Whose pride?

Set to host the international gay pride festival, Jerusalem's gay community prepares to come out.

gay pride protest 298 (photo credit: Ariel Jerozolimski [file])
gay pride protest 298
(photo credit: Ariel Jerozolimski [file])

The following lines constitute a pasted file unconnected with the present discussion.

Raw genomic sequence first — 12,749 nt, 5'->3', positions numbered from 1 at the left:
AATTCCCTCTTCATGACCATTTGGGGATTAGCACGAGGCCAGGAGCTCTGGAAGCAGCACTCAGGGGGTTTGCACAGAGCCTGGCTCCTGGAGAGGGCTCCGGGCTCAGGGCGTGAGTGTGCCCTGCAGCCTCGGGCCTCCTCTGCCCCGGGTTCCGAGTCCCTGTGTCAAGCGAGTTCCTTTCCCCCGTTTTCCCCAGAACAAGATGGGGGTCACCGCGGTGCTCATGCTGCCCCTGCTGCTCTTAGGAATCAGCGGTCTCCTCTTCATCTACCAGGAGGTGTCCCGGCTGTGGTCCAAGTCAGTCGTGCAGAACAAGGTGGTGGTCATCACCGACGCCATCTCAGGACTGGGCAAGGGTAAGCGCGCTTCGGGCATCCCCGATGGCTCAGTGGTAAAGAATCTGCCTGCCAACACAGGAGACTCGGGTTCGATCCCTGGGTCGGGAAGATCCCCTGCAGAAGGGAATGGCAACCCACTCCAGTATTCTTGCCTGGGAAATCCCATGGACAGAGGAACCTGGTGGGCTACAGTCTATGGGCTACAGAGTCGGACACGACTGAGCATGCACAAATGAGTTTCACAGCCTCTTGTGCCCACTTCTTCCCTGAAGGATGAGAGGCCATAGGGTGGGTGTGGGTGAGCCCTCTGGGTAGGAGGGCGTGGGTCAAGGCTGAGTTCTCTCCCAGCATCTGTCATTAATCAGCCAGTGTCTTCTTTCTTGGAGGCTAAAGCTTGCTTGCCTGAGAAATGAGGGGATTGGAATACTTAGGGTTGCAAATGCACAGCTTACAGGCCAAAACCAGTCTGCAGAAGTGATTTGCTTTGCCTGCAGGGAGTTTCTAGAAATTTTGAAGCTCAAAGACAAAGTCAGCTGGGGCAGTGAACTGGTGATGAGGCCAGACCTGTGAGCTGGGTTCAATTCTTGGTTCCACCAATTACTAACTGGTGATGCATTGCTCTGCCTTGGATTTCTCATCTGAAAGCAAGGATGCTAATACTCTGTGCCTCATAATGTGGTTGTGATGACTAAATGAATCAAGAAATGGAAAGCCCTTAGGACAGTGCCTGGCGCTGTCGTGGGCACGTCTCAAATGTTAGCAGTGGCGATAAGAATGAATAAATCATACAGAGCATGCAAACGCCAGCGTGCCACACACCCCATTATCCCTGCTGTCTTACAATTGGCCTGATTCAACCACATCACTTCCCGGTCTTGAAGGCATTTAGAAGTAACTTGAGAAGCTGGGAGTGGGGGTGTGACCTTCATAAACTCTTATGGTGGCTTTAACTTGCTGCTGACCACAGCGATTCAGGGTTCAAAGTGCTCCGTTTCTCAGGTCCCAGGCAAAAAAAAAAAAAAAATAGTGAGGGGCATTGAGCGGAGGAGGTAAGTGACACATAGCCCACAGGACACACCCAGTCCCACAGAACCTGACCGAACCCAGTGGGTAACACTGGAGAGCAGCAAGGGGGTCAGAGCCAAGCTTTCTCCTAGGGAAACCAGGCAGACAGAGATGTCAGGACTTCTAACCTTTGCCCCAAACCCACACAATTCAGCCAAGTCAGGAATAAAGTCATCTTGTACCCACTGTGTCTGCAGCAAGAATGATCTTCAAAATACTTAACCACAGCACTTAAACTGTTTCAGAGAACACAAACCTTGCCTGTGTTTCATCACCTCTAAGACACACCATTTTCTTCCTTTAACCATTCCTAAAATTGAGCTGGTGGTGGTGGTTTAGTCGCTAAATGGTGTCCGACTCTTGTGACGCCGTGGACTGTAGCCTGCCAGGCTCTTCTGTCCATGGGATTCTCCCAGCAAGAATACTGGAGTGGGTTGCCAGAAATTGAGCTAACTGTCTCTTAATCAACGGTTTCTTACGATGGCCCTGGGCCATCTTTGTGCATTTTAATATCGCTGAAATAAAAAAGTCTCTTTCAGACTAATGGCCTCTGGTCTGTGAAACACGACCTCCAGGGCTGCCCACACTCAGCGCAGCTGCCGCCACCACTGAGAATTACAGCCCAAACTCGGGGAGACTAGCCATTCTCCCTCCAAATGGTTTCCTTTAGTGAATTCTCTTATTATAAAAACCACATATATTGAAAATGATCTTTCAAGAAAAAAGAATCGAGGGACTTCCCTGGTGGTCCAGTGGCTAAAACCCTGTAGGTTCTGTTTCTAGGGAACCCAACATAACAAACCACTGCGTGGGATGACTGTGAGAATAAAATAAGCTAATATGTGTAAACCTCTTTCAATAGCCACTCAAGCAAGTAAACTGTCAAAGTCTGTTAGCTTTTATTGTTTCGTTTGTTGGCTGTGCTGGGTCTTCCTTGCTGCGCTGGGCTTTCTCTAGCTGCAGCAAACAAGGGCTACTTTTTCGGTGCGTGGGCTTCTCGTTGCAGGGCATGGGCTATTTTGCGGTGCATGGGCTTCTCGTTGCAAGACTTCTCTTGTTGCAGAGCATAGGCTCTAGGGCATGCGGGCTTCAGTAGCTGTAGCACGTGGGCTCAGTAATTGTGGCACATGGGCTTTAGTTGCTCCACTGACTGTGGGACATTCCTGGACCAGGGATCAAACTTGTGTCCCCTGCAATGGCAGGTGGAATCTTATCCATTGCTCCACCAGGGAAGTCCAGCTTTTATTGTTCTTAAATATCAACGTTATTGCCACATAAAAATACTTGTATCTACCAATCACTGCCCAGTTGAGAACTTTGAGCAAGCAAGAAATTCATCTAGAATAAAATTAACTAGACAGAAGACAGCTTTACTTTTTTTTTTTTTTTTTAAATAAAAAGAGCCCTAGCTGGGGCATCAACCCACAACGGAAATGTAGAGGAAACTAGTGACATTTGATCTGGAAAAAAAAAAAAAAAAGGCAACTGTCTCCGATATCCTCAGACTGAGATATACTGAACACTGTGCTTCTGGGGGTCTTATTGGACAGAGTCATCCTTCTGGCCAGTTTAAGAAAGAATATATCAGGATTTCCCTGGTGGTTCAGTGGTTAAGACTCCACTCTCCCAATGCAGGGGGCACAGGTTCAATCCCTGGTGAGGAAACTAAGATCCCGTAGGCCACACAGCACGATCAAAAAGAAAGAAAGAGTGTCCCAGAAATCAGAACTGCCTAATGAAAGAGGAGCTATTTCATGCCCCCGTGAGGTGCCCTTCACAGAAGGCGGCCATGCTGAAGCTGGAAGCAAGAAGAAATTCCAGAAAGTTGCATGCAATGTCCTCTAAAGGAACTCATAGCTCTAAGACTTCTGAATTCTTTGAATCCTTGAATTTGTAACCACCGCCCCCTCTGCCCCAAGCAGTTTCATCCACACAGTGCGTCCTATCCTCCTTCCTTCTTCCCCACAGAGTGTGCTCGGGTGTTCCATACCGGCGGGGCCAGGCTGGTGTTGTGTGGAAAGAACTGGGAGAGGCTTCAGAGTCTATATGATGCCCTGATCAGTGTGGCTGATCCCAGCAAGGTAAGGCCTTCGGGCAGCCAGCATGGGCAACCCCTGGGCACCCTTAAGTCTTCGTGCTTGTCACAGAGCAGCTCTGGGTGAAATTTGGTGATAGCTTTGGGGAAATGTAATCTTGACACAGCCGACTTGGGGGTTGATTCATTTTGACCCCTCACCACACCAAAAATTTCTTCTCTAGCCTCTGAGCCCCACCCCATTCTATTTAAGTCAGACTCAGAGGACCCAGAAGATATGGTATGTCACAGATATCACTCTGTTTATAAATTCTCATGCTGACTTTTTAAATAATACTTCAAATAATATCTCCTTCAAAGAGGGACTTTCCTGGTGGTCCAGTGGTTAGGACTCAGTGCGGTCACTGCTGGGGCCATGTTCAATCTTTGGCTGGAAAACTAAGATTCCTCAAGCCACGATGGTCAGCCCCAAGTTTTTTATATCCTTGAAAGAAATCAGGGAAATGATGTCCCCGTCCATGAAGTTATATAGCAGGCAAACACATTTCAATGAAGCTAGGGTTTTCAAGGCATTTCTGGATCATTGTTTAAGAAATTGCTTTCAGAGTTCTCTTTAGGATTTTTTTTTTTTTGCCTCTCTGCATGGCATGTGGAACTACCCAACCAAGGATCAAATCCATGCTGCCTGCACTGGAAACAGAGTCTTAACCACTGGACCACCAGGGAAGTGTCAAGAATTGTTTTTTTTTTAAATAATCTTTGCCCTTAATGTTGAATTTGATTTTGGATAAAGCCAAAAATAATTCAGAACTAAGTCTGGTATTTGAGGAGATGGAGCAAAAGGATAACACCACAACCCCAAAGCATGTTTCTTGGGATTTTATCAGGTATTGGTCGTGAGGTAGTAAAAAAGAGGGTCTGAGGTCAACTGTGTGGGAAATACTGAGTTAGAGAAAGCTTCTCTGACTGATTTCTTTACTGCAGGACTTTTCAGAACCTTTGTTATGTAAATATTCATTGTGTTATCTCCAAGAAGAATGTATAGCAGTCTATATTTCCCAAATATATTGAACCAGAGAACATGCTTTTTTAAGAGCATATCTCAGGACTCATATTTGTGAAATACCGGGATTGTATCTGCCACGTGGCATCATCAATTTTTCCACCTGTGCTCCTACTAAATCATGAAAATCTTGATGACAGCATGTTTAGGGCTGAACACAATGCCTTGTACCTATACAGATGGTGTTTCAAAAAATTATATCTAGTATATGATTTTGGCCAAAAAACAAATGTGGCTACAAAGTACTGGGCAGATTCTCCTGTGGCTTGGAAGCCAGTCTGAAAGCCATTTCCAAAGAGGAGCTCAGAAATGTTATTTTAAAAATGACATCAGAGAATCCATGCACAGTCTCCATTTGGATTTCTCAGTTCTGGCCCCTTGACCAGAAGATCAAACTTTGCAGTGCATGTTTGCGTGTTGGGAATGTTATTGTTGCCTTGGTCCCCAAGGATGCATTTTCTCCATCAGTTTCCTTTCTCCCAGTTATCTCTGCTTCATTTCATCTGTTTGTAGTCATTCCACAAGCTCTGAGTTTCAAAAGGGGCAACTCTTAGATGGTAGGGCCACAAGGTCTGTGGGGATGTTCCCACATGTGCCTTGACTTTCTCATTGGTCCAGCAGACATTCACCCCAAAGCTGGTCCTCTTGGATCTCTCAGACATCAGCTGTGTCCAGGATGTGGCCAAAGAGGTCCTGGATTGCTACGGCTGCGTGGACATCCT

From a balcony three floors above Jerusalem's Ben Yehuda pedestrian mall, out of sight of pedestrians who aren't looking for it, flies the rainbow flag of gay pride. Inside is the Jerusalem Open House, the local gay community center. Opening the door, one of the first things one saw early last week was a hand-painted sign on the wall reading: "Countdown: 70 days until WorldPride 2006." The Open House, which is organizing this second international gay pride festival - the first was in Rome in 2000 - agreed to call it off last August out of deference to police commitments in Gaza and northern Samaria for the disengagement. Opponents of the festival, led by the Jerusalem municipality and Orthodox Jewish, Muslim and Christian clerics, congratulated themselves for having thwarted this "abomination" with their outraged opposition. Jerusalem gays, however, vowed that this was a postponement, not a cancellation, and that the week-long festival would happen this year. Barring a tragedy or a miracle, depending on one's point of view, the organizers will make good on their promise; they are hard at work getting things ready for Jerusalem WorldPride 2006, scheduled for August 6-12. They expect it to attract at least thousands of gays from around the world to the Holy City, as well as tens of thousands of gays and their sympathizers from around the country. The Open House won a huge victory in Jerusalem District Court on May 28, one that seems to assure the festival will go on as planned despite the intent of the Jerusalem municipality, led by haredi Mayor Uri Lupoliansky, to prevent it. Judge Yehudit Tzur ordered the municipality to handle the festival as a legitimate city event, and to give the Open House NIS 350,000 for expenses. The municipality, she ruled, "must treat this community with equality, out of recognition of the supreme value of equality and out of respect for the values of tolerance and pluralism, which are at the heart of democratic society." Yet at least publicly, the municipality's policy toward WorldPride is one of non-recognition. The municipal spokesman's office refused a request to interview the mayor for even five minutes by telephone, saying he was too busy. The request to interview anyone from the mayor's office on the matter of the gay pride festival was likewise turned down. The Open House has sent repeated letters to the mayor's office, seeking some sort of cooperation in preparing for the festival, but has gotten only a cold shoulder. "The last letter we got from them was in April, and it states clearly that the mayor of Jerusalem objects to WorldPride happening in Jerusalem and he doesn't want to speak to us," says Noa Sattath, chairperson of Open House. The lone homosexual in the Jerusalem City Council, Sa'ar Netanel of Meretz, has been given much rougher treatment by the mayor and his aides and allies. "A couple of weeks ago I spoke in council about the need for the city to cooperate with WorldPride, whatever they think of it, and it set off a whole uproar," recalls Netanel. "Council members yelled out that I was a pervert, that I should go back in the closet. One of the mayor's advisers, Aharon Agassi, was coming up behind me to say something to bother me, so Lupo [Lupoliansky's nickname] says, 'Aharon, be careful, don't get behind him, it's dangerous.' The deputy mayor, Eli Simhayov, joins in, 'Don't do it with him from behind.' The same homophobia, the same incitement, they haven't learned anything." Despite such verbal abuse, Netanel remains on speaking and often friendly terms with his Orthodox and ultra-Orthodox colleagues, and from what he can gather, they are of two minds about WorldPride. "Some of them are up for battle, they're saying they can't let this happen, that they have to fight it. Yair Gabbai [a city councilman with the National Religious Party] wrote the mayor that he should appeal the court decision to the Supreme Court, that the police should forbid the parade as a disturbance to the peace, just like they forbid Jews from visiting the Temple Mount, and that he's going to start a new organization called 'Jerusalem Is Not Sodom' and apply for city funding, too," says Netanel. "The others don't believe it will happen, that it won't get the necessary permits, that the police will stop it," the councilman says. In City Hall, I asked a pair of haredi men there on personal business their opinion of WorldPride. One turned to the other and made a brief remark in Yiddish that included the word "shmutzik," meaning "dirty." Pressed for a more elaborate response, one of the men, who identified themselves only as followers of the Stone-Karlin hassidic sect, said in Hebrew, "We don't want to talk about it. We don't want to recognize it. We don't want to deal with it. We don't want to mention the word, we don't want our children to know about it. This is the Holy City and such a thing shouldn't be allowed here." WHILE THERE have been many predictions of "tens of thousands" of gays coming from overseas for the week of events, headlined by an August 10 rally and march through the capital, Sattath expects the great majority of them to be Israelis, with probably thousands, not tens of thousands, coming from abroad. One of the problems in luring visitors to Jerusalem, of course, is their fear of terror, she notes. Still, more than a dozen international gay, Jewish and Christian groups are planning to send "missions" to the festival, Sattath points out, naming the Philadelphia Jewish Federation, San Francisco Jewish Community Relations Council, New Israel Fund and United Church of Christ among the "straight" religious groups. Gay synagogues represented in Jerusalem will include Beit Simhat Torah of Manhattan, Or Hadash of Chicago, Sha'ar Zahav of San Francisco, Etz Haim of Fort Lauderdale and Beit Haim Hadashim of Los Angeles. Several pastors from the international gay Christian organization Metropolitan Community Church also plan to be there, as well as representatives of various international civil rights groups. While Conservative and Reform Jewish leaders have shown support in the past for gay pride parades in Jerusalem and are counted among the friends of Jerusalem WorldPride, Sattath acknowledges that no Orthodox Jewish nor Muslim religious groups are part of this coalition. She's well aware that leaders of Orthodox Judaism, Christianity and Islam banded together last year to form an iron wall of opposition to the would-be Jerusalem WorldPride 2005 - "I'm proud that we, if nothing else, could be a unifying force for them," Sattath says jokingly - but senses that religious opposition has cooled since then. "You're not seeing leaders from the three religions joining in common cause against us this year, there have been no new 'pashkovilim' [denunciation posters on walls in haredi communities]," she notes. A key reason for this, she suspects, is the memory of the stabbing of three gay marchers by an ultra-Orthodox man at last year's Jerusalem gay pride march. Some 100 haredi protesters tried to break through police lines to get to the marchers, and one succeeded - Yishai Schissel, who stabbed three people, though none fatally. "I came to murder on behalf of God. We can't have such abomination in the country," he reportedly told police interrogators. "Even the ultra-Orthodox religious leaders did not mean for violence to occur, yet they saw the result of their [incitement], so I think that in the religious community the incitement this year has been less," Sattath says. THE SITE OF the WorldPride festival is chosen by organizing committees of major gay pride festivals in worldwide cities. It is no coincidence that Rome was picked for the the millennial year, or that Jerusalem was the second city chosen. The international gay community means to send a message. "The most vocal opposition to gay rights is faith-based," Sattath notes. "By coming here to Jerusalem we're saying that there is an alternative religiosity and spirituality that are not homophobic." WorldPride will be much more religious than an ordinary gay pride festival; one of the seven days is set aside for a "WorldPride Multifaith Convocation." Organizers from Jerusalem Open House are sending out the message that sexually provocative dress and undress at the festival, which featured at least during the first Jerusalem gay pride rally in 2001, will be unwelcome. "I think if you look at pictures from last year's gay pride parade and those of the previous years, you find that the dress is very modest," says Sattath. "We truly intend this to be a very respectful march. It will be held in the evening, when it won't be very warm, so it won't invite people to be dressed immodestly. We're certainly not telling anyone how to dress, but we are calling for a respectful and dignified march. We welcome everyone but we ask people to respect our wishes." Yonatan Leibowitz, an Open House organizer familiar with Rome WorldPride 2000, says the festival greatly liberalized gay life in the Italian city, and he expects WorldPride 2006 to do the same for Jerusalem. Although the Vatican remains a powerful anti-gay influence in Rome, the presence of some 250,000 gay visitors proved a "show of power" that gave local homosexuals a new self-respect and local heterosexuals a new respect for them. "I'm sure that Jerusalem after WorldPride will be an entirely different city," Leibowitz predicts. "The residents of Jerusalem will no longer have the option of considering gays, lesbians, bisexuals and transgenders as a marginal population, something that can be hidden, and instead will see that this is a community with a lot to offer Jerusalem. Many of the people marching will be religious Jews, Muslims and Christians." Sattath calls WorldPride an "incredible gift" to Jerusalem - an opportunity for the capital to show a softer side to the world, which will definitely be watching, instead of the "quite bleak" image of violence and discord it ordinarily presents. HOWEVER, opponents of the parade cite an opinion poll showing that three-quarters of the city's residents don't want it in their midst. And a small, wholly unscientific sampling of opinion in the Old City bears this sentiment out. In the Muslim, Armenian and Christian quarters, most vendors approached said they'd never heard of WorldPride. "But now that you mention it, I'm in favor of it," says Muhammad Awad, the Muslim owner of a souvenir shop in the Armenian Quarter. "Maybe it will help them." By them, he means gays. Help them in what way? "Help them to stop what they do. It's not right," Awad replies. A priest in black robes from the Latin Patriarchate waves his hand in dismissal and keeps walking when he hears the words "gay pride festival in Jerusalem." It was the day after US President George W. Bush called for a constitutional amendment banning gay marriage. "I don't like Bush," says the priest, turning back to make a parting comment, "but I'm with him on this." In the Christian Quarter, Mansour, a Muslim dealer in leather goods, refers to homosexuals as "animals." Even the prospect of tens of thousands of customers coming to the Old City doesn't soften his opinion against Jerusalem WorldPride. "For money, I will take part in an offense to my God?" he asks rhetorically. So far there has been no determined religious or popular campaign against WorldPride, but as the countdown to August 6 continues, it seems unlikely that this vacuum will remain unfilled. Sattath notes that while the municipality couldn't be more uncooperative, local police "have been extremely helpful to us in all our annual parades. We have an excellent, ongoing relationship with the police, and it's the police, not the municipality, that gives the permit to hold the march." She expects at least passive resistance by the municipality, noting that Lupoliansky tried to prevent last year's gay pride parade from entering city parks, but a court order overturned that and Jerusalem parks, mainly Independence, was filled with some 10,000 gays on parade. "The municipality can make life difficult for us, but we have a legal team prepared for that. I'm quite certain we can overcome any obstacles they put in our way," says Sattath. "WorldPride in Jerusalem is not for the faint of heart." n